Satellite and aerial maps of Weston-super-Mare with nearby locations
|3.6||264||Weston Beach Gardens, England|
|15.5||071||EGGD||Bristol Lulsgate, England|
|20.2||314||EGFC||Cardiff Heliport, Wales|
|21.0||311||GBCDF||Roath Basin, Wales|
|21.3||310||Roald Dahl Plass, Wales|
History of this Location
In contrast to many UK bases, Weston-super-Mare was conceived and developed by the local Council to promote business and tourism in 1935, rather than in response to the RAF expansion programme in advance of WWII. The airfield opened as a commercial concern in 1936. The RAF established an Elementary Flying Training School soon after the start of the war and a shadow aircraft factory was set up by the Bristol Aeroplane Company on the south western margins of the base. No.1 Radio School was also established for training of radio and radar technicians.
The Bristol Aeroplane Company had a base on the Oldmixon (south west) part of the site and along with the factory at Filton manufactured a considerable number of Sycamore, including all the examples for West Germany between 1957 and 1959. Much of the turbine conversion work was carried out here for the Whirlwind HAR.9, HAR.10 and HCC.12. In Mar 1960, Westland acquired the helicopter interests of Bristol Aeroplane Company and manufacture moved eastwards to Yeovil and the ex-Fairey plant at Hayes. Commercial maintenance capacity was retained (Puma repairs for the RAF and roof / cabin sections for the line at Marignane, Sea King seat construction, Wasp refurbishment for foreign customers) and the Gazelle production line was moved here from Yeovil in mid 1977. The RAF began its drawdown as first the radio school at the adjacent RAF Locking moved to RAF Cosford, and in 1995, the Bristol Aero Collection was moved to RAF Kemble in Gloucestershire and development permission was granted for a housing estate.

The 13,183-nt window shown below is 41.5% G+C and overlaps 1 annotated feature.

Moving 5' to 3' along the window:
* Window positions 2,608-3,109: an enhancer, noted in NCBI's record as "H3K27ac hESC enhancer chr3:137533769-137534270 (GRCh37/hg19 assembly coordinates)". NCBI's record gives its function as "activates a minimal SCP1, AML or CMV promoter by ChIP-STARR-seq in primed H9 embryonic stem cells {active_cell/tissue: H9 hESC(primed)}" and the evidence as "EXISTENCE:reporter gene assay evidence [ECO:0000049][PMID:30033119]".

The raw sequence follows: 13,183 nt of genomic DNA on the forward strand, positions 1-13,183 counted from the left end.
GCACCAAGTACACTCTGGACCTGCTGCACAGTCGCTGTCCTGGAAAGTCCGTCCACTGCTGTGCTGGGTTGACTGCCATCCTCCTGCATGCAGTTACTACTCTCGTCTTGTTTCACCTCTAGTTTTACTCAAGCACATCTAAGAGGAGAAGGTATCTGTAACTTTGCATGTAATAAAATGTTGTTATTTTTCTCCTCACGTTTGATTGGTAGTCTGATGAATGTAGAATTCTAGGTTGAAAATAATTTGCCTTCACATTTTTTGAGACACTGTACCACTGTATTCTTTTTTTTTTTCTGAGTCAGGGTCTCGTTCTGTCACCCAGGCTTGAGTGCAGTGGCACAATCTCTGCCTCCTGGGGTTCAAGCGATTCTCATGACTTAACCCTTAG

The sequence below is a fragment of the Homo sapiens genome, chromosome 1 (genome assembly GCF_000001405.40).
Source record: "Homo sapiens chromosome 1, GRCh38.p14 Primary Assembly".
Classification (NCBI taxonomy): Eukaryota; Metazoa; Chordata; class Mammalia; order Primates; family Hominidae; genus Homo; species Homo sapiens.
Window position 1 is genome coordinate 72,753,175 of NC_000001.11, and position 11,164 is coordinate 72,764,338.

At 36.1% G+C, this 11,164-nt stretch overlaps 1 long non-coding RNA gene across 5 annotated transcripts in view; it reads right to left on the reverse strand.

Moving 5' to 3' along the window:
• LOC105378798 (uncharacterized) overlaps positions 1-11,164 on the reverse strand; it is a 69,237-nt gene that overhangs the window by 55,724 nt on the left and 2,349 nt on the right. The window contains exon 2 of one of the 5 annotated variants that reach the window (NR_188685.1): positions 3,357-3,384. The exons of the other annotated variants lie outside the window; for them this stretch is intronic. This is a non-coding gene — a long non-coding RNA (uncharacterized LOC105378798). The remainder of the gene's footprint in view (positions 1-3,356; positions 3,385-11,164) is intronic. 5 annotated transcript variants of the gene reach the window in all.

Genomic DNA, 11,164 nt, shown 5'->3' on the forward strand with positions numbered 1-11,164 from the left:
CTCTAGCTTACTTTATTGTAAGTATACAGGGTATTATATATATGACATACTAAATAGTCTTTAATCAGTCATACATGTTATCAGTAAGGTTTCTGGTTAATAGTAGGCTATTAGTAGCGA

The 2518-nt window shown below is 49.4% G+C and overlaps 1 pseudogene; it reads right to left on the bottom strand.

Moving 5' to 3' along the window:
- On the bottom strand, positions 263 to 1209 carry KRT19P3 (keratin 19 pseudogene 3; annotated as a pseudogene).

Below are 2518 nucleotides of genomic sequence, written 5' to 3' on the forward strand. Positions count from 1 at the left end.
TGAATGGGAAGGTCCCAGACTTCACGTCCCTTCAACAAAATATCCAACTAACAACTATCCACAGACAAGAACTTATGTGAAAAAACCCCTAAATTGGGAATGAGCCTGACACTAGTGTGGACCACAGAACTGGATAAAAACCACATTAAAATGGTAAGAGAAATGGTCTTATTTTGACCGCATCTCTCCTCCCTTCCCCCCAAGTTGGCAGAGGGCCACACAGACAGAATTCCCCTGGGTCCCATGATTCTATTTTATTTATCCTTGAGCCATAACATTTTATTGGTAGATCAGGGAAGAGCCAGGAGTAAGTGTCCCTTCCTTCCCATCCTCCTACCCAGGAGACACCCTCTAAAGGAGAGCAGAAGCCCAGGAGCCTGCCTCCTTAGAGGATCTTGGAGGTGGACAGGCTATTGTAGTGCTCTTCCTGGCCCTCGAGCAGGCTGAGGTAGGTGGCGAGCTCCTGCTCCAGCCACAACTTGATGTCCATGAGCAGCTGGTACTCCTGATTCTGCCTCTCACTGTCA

In 1978, the embryonic British Rotorcraft Museum acquired premises at the south eastern side of the airfield at Weston-super-Mare and after 1981 when it became a company, its growth has continued. Renamed the International Helicopter Museum in 1988, it undertakes preservation work and displays a stunning array of helicopters in its refurbished and expanded buildings. In 1991, the first International Helidays towards the end of July, was organised by the Museum and held on the seafront in the town of Weston-super-Mare.
Weston Airport Named VFS Heritage Site, 20-Nov-18 : #Weston The Vertical Flight Society (VFS) recognized Weston Airport, Weston-super-Mare in Somerset, UK, home of The Helicopter Museum, as a VFS Vertical Flight Heritage Site
Sculpture Restored at the Helicopter Museum, 23-Aug-18 : #HelicopterMuseum The Helicopter Museum in Weston-super-Mare completed restoration of a full-size sculpture of a Bell 206 Jet Ranger to serve as its gate guardian
Sycamore Historic Visit to Weston-super-Mare, 14-Jun-18 : #museum The world’s last flying Bristol 171 Sycamore flew to the Helicopter Museum at Weston-super-Mare, UK 60 years after it was built. Will be displayed until June 24
Sycamore to Visit the Helicopter Museum, 01-Jun-18 : #museum The Weston-super-Mare Helicopter Museum receiving the world’s last flying Bristol 171 Sycamore. The former RAF aircraft will be there June 11-24, 2018
Weston Helicopter Museum Honoured by AHSI, 26-Mar-18 : The Helicopter Museum site at Weston-super-Mare, UK recognized by the American Helicopter Society International (AHSI) as one of two 2018 recipients of its Vertical Flight Heritage Sites award program
20-Jul-17 - Steam Powered Helicopters at the Helicopter Museum
29-Nov-16 - Restored Wessex Goes on Display
01-Feb-16 - Piasecki H-21 Flying Banana at the Helicopter Museum